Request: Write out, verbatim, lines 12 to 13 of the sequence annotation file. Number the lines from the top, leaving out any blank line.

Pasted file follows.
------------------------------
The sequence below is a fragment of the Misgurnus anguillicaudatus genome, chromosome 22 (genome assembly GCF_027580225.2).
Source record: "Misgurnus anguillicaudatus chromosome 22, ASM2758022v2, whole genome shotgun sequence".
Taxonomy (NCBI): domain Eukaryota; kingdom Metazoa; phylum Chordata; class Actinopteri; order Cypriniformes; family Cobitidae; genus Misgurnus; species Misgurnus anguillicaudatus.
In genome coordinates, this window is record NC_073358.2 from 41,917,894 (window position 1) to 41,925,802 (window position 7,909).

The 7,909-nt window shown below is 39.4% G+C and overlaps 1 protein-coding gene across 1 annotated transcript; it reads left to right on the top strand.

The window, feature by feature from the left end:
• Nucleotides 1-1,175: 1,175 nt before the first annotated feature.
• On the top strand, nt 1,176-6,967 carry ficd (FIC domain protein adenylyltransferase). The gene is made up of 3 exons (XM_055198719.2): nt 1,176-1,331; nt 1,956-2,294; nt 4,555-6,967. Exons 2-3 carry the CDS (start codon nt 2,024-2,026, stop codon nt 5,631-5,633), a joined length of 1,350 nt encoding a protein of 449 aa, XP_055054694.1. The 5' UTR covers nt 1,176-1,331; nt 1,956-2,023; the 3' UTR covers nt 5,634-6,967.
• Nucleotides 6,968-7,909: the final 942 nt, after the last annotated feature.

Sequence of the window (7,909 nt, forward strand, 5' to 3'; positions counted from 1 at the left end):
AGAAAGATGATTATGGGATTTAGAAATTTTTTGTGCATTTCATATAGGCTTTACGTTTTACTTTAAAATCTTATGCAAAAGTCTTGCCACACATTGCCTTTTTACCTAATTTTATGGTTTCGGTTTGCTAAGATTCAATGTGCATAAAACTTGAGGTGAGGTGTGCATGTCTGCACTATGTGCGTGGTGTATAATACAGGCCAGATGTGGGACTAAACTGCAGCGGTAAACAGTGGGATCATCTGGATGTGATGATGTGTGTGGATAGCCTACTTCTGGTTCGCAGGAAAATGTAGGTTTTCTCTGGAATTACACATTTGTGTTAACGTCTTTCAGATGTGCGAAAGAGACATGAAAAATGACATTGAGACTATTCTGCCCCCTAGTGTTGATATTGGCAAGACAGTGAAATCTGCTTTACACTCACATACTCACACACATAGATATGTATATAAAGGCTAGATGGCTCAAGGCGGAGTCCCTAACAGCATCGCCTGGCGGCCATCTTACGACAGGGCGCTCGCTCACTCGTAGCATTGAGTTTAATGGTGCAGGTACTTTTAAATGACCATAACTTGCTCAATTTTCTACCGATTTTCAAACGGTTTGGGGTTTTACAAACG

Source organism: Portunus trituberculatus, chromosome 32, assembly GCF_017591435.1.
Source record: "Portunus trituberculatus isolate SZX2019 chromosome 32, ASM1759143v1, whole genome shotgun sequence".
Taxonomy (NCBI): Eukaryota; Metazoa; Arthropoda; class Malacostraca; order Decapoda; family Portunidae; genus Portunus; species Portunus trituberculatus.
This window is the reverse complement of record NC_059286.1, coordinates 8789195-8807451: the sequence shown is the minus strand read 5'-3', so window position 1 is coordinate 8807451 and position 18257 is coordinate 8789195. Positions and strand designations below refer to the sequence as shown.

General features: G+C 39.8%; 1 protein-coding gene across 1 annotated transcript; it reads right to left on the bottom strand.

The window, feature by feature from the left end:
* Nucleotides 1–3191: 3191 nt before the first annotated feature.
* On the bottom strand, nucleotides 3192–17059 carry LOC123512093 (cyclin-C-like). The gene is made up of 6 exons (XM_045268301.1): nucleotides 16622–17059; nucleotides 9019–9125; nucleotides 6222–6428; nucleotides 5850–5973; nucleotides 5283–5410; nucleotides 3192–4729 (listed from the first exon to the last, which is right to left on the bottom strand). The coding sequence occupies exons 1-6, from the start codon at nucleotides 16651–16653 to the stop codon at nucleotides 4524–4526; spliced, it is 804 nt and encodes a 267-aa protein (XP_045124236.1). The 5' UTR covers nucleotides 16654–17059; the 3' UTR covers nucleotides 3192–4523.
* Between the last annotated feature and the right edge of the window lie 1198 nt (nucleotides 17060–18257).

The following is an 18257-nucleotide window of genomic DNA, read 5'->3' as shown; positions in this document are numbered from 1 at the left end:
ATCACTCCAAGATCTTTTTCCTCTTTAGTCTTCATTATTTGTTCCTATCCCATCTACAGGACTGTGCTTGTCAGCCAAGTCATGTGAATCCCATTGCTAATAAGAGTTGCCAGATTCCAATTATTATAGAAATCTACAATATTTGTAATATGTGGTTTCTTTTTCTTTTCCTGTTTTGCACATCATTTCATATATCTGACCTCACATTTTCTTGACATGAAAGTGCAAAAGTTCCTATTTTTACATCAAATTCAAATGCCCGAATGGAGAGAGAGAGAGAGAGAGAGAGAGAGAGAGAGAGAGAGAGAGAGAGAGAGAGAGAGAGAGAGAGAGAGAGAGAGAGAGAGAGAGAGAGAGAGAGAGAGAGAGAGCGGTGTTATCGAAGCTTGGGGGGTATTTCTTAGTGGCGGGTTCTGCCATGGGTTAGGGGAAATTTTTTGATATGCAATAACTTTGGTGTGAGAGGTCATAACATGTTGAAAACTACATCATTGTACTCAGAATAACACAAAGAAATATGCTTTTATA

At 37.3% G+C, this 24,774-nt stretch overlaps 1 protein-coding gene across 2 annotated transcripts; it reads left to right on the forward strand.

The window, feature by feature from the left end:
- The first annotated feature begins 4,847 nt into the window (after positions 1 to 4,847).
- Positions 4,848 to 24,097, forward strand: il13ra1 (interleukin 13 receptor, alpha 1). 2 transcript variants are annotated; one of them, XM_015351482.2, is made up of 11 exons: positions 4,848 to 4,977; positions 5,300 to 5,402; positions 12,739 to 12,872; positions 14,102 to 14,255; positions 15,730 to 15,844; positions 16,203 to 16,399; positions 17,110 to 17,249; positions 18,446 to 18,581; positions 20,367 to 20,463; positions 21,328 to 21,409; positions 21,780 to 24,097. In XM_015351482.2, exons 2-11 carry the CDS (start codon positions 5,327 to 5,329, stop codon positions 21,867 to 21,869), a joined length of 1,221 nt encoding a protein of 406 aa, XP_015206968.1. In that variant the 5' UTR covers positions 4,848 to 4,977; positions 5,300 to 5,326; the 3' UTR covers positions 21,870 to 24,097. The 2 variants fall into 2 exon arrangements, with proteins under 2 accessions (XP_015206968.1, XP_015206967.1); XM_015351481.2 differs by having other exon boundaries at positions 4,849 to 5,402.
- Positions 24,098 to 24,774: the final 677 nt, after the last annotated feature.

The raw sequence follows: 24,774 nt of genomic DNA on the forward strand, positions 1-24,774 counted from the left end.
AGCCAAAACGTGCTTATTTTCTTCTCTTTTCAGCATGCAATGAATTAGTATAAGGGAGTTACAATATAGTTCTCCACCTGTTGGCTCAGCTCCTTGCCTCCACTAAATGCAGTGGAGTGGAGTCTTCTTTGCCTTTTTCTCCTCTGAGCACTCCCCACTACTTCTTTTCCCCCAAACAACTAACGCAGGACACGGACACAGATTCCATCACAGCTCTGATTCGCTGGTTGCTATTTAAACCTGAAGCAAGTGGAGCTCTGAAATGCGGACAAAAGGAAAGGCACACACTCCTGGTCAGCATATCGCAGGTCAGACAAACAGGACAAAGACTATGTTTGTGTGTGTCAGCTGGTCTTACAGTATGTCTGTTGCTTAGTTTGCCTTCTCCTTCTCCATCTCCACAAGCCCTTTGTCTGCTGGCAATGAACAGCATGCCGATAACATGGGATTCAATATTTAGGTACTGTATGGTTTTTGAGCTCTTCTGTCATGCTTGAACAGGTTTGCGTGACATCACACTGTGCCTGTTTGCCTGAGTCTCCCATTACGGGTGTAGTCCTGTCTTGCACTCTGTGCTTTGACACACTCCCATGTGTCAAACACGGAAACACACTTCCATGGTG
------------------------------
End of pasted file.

Source organism: Portunus trituberculatus, chromosome 32, assembly GCF_017591435.1.
Source record: "Portunus trituberculatus isolate SZX2019 chromosome 32, ASM1759143v1, whole genome shotgun sequence".